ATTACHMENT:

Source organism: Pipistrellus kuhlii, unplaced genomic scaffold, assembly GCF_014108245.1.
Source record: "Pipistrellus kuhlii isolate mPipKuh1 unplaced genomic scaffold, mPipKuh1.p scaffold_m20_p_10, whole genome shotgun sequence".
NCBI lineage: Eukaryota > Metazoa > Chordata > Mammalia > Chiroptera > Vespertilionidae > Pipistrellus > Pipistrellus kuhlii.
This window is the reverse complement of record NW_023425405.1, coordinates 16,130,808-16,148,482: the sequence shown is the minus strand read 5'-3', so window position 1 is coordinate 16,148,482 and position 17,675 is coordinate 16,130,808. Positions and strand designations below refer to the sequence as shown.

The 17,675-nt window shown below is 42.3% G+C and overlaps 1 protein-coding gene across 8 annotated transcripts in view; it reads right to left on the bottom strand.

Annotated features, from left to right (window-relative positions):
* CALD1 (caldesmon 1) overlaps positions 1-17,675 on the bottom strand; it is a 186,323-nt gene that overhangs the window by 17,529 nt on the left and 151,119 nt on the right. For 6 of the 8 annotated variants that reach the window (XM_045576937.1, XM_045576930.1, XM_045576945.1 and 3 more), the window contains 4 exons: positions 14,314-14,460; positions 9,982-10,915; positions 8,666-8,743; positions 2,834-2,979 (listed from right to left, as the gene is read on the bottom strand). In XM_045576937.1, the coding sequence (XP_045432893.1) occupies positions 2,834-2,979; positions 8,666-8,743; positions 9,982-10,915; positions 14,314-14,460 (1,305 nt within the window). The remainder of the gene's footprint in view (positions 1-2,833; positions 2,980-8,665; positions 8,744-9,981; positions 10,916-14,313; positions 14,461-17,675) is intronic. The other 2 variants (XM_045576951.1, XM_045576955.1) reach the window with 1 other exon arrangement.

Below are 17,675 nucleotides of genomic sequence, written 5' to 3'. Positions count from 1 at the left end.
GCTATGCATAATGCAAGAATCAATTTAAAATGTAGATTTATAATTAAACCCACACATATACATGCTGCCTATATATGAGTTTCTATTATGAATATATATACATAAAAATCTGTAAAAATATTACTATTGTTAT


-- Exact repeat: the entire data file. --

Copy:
Source organism: Pipistrellus kuhlii, unplaced genomic scaffold, assembly GCF_014108245.1.
Source record: "Pipistrellus kuhlii isolate mPipKuh1 unplaced genomic scaffold, mPipKuh1.p scaffold_m20_p_10, whole genome shotgun sequence".
NCBI lineage: Eukaryota > Metazoa > Chordata > Mammalia > Chiroptera > Vespertilionidae > Pipistrellus > Pipistrellus kuhlii.
This window is the reverse complement of record NW_023425405.1, coordinates 16,130,808-16,148,482: the sequence shown is the minus strand read 5'-3', so window position 1 is coordinate 16,148,482 and position 17,675 is coordinate 16,130,808. Positions and strand designations below refer to the sequence as shown.

The 17,675-nt window shown below is 42.3% G+C and overlaps 1 protein-coding gene across 8 annotated transcripts in view; it reads right to left on the bottom strand.

Annotated features, from left to right (window-relative positions):
* CALD1 (caldesmon 1) overlaps positions 1-17,675 on the bottom strand; it is a 186,323-nt gene that overhangs the window by 17,529 nt on the left and 151,119 nt on the right. For 6 of the 8 annotated variants that reach the window (XM_045576937.1, XM_045576930.1, XM_045576945.1 and 3 more), the window contains 4 exons: positions 14,314-14,460; positions 9,982-10,915; positions 8,666-8,743; positions 2,834-2,979 (listed from right to left, as the gene is read on the bottom strand). In XM_045576937.1, the coding sequence (XP_045432893.1) occupies positions 2,834-2,979; positions 8,666-8,743; positions 9,982-10,915; positions 14,314-14,460 (1,305 nt within the window). The remainder of the gene's footprint in view (positions 1-2,833; positions 2,980-8,665; positions 8,744-9,981; positions 10,916-14,313; positions 14,461-17,675) is intronic. The other 2 variants (XM_045576951.1, XM_045576955.1) reach the window with 1 other exon arrangement.

Below are 17,675 nucleotides of genomic sequence, written 5' to 3'. Positions count from 1 at the left end.
GCTATGCATAATGCAAGAATCAATTTAAAATGTAGATTTATAATTAAACCCACACATATACATGCTGCCTATATATGAGTTTCTATTATGAATATATATACATAAAAATCTGTAAAAATATTACTATTGTTAT